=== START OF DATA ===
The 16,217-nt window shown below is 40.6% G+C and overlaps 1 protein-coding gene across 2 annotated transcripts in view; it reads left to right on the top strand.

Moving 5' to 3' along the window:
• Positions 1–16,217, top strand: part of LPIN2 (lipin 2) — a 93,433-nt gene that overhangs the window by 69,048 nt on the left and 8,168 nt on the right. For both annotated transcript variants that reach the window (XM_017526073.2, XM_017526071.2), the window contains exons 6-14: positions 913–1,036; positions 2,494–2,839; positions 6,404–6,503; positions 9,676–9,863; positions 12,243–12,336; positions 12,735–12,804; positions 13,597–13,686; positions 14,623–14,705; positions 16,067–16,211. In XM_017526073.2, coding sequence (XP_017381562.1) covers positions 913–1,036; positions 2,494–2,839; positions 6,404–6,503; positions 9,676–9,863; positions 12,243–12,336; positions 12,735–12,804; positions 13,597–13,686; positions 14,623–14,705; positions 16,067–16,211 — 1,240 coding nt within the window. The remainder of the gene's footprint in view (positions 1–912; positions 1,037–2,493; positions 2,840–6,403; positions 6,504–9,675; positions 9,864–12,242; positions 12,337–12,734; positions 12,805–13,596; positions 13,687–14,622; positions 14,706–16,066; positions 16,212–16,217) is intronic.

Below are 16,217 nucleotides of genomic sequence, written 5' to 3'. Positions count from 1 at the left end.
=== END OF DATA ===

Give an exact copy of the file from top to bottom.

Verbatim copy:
The 16,217-nt window shown below is 40.6% G+C and overlaps 1 protein-coding gene across 2 annotated transcripts in view; it reads left to right on the top strand.

Moving 5' to 3' along the window:
• Positions 1–16,217, top strand: part of LPIN2 (lipin 2) — a 93,433-nt gene that overhangs the window by 69,048 nt on the left and 8,168 nt on the right. For both annotated transcript variants that reach the window (XM_017526073.2, XM_017526071.2), the window contains exons 6-14: positions 913–1,036; positions 2,494–2,839; positions 6,404–6,503; positions 9,676–9,863; positions 12,243–12,336; positions 12,735–12,804; positions 13,597–13,686; positions 14,623–14,705; positions 16,067–16,211. In XM_017526073.2, coding sequence (XP_017381562.1) covers positions 913–1,036; positions 2,494–2,839; positions 6,404–6,503; positions 9,676–9,863; positions 12,243–12,336; positions 12,735–12,804; positions 13,597–13,686; positions 14,623–14,705; positions 16,067–16,211 — 1,240 coding nt within the window. The remainder of the gene's footprint in view (positions 1–912; positions 1,037–2,493; positions 2,840–6,403; positions 6,504–9,675; positions 9,864–12,242; positions 12,337–12,734; positions 12,805–13,596; positions 13,687–14,622; positions 14,706–16,066; positions 16,212–16,217) is intronic.

Below are 16,217 nucleotides of genomic sequence, written 5' to 3'. Positions count from 1 at the left end.